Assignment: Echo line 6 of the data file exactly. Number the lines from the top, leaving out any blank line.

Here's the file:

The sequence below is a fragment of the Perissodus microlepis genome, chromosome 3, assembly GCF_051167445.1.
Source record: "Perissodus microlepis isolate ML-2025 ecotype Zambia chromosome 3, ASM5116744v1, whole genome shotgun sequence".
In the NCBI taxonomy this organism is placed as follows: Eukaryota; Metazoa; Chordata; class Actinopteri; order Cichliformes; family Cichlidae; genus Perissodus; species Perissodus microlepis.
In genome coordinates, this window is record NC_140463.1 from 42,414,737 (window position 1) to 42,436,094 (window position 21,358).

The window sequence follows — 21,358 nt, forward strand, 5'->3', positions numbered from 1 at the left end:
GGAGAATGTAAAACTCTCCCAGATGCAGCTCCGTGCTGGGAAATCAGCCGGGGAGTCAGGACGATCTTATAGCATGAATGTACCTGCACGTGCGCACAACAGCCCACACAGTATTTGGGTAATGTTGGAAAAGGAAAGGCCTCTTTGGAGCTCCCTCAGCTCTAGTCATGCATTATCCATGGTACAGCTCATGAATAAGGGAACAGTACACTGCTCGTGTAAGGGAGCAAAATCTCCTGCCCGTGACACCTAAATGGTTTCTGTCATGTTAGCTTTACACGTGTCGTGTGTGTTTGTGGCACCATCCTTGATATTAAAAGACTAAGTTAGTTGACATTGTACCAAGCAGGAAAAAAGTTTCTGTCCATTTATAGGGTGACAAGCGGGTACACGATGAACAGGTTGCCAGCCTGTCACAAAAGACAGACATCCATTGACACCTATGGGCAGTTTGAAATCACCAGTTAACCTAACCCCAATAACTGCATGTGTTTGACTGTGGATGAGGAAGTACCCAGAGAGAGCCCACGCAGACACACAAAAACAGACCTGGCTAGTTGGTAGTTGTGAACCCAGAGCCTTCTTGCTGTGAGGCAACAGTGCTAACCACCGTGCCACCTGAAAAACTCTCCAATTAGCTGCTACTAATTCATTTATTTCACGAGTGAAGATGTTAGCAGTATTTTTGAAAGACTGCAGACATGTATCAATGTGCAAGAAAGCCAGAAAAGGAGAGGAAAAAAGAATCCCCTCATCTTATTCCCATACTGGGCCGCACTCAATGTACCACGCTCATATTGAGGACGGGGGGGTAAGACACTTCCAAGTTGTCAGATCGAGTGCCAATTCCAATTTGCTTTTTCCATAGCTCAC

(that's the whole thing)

GGAGAATGTAAAACTCTCCCAGATGCAGCTCCGTGCTGGGAAATCAGCCGGGGAGTCAGGACGATCTTATAGCATGAATGTACCTGCACGTGCGCACAACAGCCCACACAGTATTTGGGTAATGTTGGAAAAGGAAAGGCCTCTTTGGAGCTCCCTCAGCTCTAGTCATGCATTATCCATGGTACAGCTCATGAATAAGGGAACAGTACACTGCTCGTGTAAGGGAGCAAAATCTCCTGCCCGTGACACCTAAATGGTTTCTGTCATGTTAGCTTTACACGTGTCGTGTGTGTTTGTGGCACCATCCTTGATATTAAAAGACTAAGTTAGTTGACATTGTACCAAGCAGGAAAAAAGTTTCTGTCCATTTATAGGGTGACAAGCGGGTACACGATGAACAGGTTGCCAGCCTGTCACAAAAGACAGACATCCATTGACACCTATGGGCAGTTTGAAATCACCAGTTAACCTAACCCCAATAACTGCATGTGTTTGACTGTGGATGAGGAAGTACCCAGAGAGAGCCCACGCAGACACACAAAAACAGACCTGGCTAGTTGGTAGTTGTGAACCCAGAGCCTTCTTGCTGTGAGGCAACAGTGCTAACCACCGTGCCACCTGAAAAACTCTCCAATTAGCTGCTACTAATTCATTTATTTCACGAGTGAAGATGTTAGCAGTATTTTTGAAAGACTGCAGACATGTATCAATGTGCAAGAAAGCCAGAAAAGGAGAGGAAAAAAGAATCCCCTCATCTTATTCCCATACTGGGCCGCACTCAATGTACCACGCTCATATTGAGGACGGGGGGGTAAGACACTTCCAAGTTGTCAGATCGAGTGCCAATTCCAATTTGCTTTTTCCATAGCTCAC